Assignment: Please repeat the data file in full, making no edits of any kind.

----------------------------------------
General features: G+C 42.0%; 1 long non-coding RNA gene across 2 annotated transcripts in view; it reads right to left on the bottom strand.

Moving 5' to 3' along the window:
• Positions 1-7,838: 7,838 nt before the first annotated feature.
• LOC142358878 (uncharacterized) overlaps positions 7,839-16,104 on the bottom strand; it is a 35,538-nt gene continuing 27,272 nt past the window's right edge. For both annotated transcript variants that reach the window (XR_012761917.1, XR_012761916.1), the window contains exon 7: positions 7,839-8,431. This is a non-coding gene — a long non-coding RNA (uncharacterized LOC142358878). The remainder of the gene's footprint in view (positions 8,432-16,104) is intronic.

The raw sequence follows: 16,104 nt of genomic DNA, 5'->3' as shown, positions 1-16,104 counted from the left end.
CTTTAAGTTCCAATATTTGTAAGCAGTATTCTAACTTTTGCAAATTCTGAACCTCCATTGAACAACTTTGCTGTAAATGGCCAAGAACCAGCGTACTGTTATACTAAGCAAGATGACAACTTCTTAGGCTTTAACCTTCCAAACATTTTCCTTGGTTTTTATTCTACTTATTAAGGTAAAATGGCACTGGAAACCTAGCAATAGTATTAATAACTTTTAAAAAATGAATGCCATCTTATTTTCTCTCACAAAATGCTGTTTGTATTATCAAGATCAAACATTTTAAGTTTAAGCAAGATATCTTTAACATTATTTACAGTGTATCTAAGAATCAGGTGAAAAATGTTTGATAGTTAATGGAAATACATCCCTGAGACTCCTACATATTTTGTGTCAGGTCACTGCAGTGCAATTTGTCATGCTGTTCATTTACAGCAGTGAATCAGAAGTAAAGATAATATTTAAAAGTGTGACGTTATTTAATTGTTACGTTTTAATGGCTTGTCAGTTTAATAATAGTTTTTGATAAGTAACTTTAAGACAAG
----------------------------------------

General features: G+C 42.0%; 1 long non-coding RNA gene across 2 annotated transcripts in view; it reads right to left on the bottom strand.

Moving 5' to 3' along the window:
• Positions 1-7,838: 7,838 nt before the first annotated feature.
• LOC142358878 (uncharacterized) overlaps positions 7,839-16,104 on the bottom strand; it is a 35,538-nt gene continuing 27,272 nt past the window's right edge. For both annotated transcript variants that reach the window (XR_012761917.1, XR_012761916.1), the window contains exon 7: positions 7,839-8,431. This is a non-coding gene — a long non-coding RNA (uncharacterized LOC142358878). The remainder of the gene's footprint in view (positions 8,432-16,104) is intronic.

The raw sequence follows: 16,104 nt of genomic DNA, 5'->3' as shown, positions 1-16,104 counted from the left end.
CTTTAAGTTCCAATATTTGTAAGCAGTATTCTAACTTTTGCAAATTCTGAACCTCCATTGAACAACTTTGCTGTAAATGGCCAAGAACCAGCGTACTGTTATACTAAGCAAGATGACAACTTCTTAGGCTTTAACCTTCCAAACATTTTCCTTGGTTTTTATTCTACTTATTAAGGTAAAATGGCACTGGAAACCTAGCAATAGTATTAATAACTTTTAAAAAATGAATGCCATCTTATTTTCTCTCACAAAATGCTGTTTGTATTATCAAGATCAAACATTTTAAGTTTAAGCAAGATATCTTTAACATTATTTACAGTGTATCTAAGAATCAGGTGAAAAATGTTTGATAGTTAATGGAAATACATCCCTGAGACTCCTACATATTTTGTGTCAGGTCACTGCAGTGCAATTTGTCATGCTGTTCATTTACAGCAGTGAATCAGAAGTAAAGATAATATTTAAAAGTGTGACGTTATTTAATTGTTACGTTTTAATGGCTTGTCAGTTTAATAATAGTTTTTGATAAGTAACTTTAAGACAAG